Soaring through Europe at low altitude is the freedom to fly like the bird, and less complicated than you would think. This summer’s adventure went from Norway to the beaches of Southern France in a 4-seater propeller plane, with yours truly behind the controls.
Okay – I admit, it takes longer and is probably even a tad more expensive than flying an airliner. Oslo – Barcelona is about three and a half hours by airliner, and around 10 hours flying time (plus refueling stops) with the 4-seater I used. However, the experience of flying at 3.000 feet, in stead of 30.000 feet, and the freedom to go anywhere on a whim more than makes up for it.
My friend Lars and I, had a rough idea of our route, but the only certain was our destination Perpignan (in the south of France, just on the border to Spain), where the rest of my family was waiting. The exact route we made up as we went. We ended up flying Oslo, Copenhagen, Texel (Netherlands), Lydd (UK), Guernsey (Channel Island), Bordeaux (France), Biarritz, Perpignan, and then return via Dijon (Burgundy), Koblenz (In the German Moselle valley), Lübeck, Kristiansand (due to heavy thunderstorms in Oslo) and finally to Oslo.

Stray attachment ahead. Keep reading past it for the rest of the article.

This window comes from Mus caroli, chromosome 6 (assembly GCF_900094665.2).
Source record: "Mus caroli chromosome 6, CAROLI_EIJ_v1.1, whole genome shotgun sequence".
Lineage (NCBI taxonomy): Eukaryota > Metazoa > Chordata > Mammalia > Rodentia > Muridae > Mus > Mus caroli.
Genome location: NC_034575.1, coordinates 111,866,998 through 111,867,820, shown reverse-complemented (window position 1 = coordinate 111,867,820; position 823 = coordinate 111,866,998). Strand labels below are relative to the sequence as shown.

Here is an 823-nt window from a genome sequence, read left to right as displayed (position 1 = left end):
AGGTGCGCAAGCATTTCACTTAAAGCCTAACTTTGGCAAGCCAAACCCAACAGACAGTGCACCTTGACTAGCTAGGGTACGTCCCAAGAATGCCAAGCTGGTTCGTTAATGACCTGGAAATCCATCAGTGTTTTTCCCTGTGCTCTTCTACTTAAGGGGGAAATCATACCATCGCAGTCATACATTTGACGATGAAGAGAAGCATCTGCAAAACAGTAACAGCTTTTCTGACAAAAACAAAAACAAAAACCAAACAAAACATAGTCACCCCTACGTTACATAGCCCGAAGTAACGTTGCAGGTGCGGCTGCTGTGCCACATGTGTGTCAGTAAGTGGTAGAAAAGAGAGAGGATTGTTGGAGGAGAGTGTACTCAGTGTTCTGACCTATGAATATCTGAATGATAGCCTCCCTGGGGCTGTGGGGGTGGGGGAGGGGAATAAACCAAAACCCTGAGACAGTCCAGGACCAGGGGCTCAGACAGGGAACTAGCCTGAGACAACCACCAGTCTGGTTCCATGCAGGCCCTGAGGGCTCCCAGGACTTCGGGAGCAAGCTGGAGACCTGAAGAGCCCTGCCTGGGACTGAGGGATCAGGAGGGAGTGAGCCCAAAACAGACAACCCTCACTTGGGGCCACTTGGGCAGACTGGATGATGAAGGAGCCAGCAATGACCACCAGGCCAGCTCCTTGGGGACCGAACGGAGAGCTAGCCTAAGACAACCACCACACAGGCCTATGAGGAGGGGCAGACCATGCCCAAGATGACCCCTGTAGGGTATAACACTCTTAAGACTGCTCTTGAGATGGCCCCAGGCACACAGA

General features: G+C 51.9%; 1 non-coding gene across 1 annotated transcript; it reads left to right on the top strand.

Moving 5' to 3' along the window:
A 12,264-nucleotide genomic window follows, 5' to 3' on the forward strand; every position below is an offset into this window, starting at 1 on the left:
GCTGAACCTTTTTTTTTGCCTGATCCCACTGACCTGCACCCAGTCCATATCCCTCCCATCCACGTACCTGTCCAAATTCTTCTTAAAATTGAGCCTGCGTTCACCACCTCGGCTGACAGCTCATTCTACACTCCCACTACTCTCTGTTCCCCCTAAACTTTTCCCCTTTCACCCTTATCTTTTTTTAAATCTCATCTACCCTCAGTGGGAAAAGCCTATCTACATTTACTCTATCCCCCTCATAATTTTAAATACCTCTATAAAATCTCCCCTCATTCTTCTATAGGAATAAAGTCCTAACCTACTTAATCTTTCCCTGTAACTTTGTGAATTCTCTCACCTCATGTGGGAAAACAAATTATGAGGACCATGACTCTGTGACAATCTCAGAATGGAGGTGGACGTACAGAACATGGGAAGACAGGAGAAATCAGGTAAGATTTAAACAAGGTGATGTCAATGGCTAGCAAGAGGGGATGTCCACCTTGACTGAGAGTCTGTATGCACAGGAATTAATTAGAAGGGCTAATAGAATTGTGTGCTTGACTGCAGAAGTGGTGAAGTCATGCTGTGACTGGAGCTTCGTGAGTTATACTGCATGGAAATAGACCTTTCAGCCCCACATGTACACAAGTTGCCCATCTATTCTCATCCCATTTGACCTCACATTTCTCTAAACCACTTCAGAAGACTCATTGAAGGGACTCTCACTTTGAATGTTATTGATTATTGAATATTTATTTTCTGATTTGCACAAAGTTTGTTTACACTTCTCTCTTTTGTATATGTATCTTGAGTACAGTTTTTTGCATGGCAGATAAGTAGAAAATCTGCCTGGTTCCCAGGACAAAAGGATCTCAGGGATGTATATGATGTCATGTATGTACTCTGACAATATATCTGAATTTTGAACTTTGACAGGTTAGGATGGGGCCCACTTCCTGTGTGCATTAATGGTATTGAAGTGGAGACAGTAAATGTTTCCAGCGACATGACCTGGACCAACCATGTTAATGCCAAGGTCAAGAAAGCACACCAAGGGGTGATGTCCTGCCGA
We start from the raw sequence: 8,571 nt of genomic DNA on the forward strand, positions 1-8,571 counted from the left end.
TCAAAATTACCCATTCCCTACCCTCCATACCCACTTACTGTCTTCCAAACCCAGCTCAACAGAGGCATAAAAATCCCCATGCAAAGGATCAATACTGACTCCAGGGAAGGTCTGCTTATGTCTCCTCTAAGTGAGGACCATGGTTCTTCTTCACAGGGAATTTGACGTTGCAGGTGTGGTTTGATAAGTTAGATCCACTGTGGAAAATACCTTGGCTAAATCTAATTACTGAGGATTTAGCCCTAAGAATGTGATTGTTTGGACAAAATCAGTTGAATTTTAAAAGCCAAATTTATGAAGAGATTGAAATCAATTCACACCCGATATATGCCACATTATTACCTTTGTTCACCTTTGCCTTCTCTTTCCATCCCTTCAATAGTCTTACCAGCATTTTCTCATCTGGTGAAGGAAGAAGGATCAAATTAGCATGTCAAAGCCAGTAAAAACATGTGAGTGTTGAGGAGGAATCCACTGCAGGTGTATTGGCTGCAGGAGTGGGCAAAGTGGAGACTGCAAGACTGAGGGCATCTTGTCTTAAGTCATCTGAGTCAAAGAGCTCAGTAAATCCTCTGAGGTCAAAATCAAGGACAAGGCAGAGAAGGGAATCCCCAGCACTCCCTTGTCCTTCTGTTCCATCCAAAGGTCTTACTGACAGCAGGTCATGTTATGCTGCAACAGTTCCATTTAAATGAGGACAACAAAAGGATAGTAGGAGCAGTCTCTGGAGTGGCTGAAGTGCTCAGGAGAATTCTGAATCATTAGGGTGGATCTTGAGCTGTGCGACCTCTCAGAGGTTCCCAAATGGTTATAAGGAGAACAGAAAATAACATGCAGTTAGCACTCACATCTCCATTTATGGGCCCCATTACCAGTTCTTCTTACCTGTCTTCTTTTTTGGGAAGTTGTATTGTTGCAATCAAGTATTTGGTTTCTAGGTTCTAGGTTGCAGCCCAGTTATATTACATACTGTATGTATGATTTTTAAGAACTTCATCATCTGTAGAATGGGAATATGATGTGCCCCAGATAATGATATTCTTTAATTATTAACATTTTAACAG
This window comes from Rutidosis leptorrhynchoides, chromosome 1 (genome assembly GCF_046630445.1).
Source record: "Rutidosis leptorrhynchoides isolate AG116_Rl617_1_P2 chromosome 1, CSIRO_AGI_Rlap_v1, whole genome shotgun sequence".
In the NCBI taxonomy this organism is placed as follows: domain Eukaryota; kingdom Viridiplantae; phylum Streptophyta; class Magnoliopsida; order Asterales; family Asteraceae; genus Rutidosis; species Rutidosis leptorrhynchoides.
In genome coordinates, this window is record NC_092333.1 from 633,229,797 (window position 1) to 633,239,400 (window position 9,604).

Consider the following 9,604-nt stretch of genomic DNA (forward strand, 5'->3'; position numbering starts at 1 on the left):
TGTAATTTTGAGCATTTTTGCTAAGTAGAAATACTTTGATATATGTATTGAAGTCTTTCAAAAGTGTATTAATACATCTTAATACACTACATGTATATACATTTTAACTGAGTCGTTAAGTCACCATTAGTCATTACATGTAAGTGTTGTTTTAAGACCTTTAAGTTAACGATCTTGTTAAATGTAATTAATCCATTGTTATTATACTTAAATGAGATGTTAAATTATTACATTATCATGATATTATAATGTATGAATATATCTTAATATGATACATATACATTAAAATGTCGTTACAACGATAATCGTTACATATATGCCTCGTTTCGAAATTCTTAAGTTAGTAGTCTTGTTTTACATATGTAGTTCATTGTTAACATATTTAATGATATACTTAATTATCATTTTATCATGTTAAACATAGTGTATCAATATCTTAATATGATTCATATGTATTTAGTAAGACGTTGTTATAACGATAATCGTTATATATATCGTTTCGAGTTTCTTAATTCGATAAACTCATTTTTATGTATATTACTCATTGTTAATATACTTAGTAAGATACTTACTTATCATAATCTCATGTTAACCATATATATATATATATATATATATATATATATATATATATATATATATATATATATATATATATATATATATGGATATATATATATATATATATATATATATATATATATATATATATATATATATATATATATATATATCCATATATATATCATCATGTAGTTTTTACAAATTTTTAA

We went to some small airports (like the extremely friendly grass strip at Texel Island, where you can park your plane in front of the restaurant), and some bigger ones, like Bordeaux (where the mandatory handling agent not only fixed us fueling and parking next to the private jets, but also ensured we were enjoying a cocktail at the rooftop of the town’s best hotel in less than 45 minutes after landing. Waiting for your luggage to arrive? Not on Bogsnes Airlines.
With your own plane there are no security hassles, no check-in lines, and an unparalleled view. Flying VFR (Visual flying rules) can represent some challenges though. We had to cross the English channel at only 500 feet because of low clouds and rain (but we really wanted to see the cliffs of Dover – and we did), and we had to land in Kristiansand (southern Norway) on the return trip, and wait out one of the bigger thunderstorms Oslo have seen (apparently it was the heaviest rainfall ever. 72,9 millimeter of rain in 24 hours (more than 46 millimeter came in an hour approximately at the time we wanted to land), exceeded the old record form 1989 by far).
Aside from the weather, there are some other challenges too, like air traffic controllers who prefer not to speak English, and restricted and complicated airspace, but all of it is easy to overcome with a little bit of planning and flexibility.
When you are enjoying lunch at Guernsey, or standing at the beach in Biarritz just because it made for an short detour, you know it is all worth it. Private plane is an underestimated way to travel.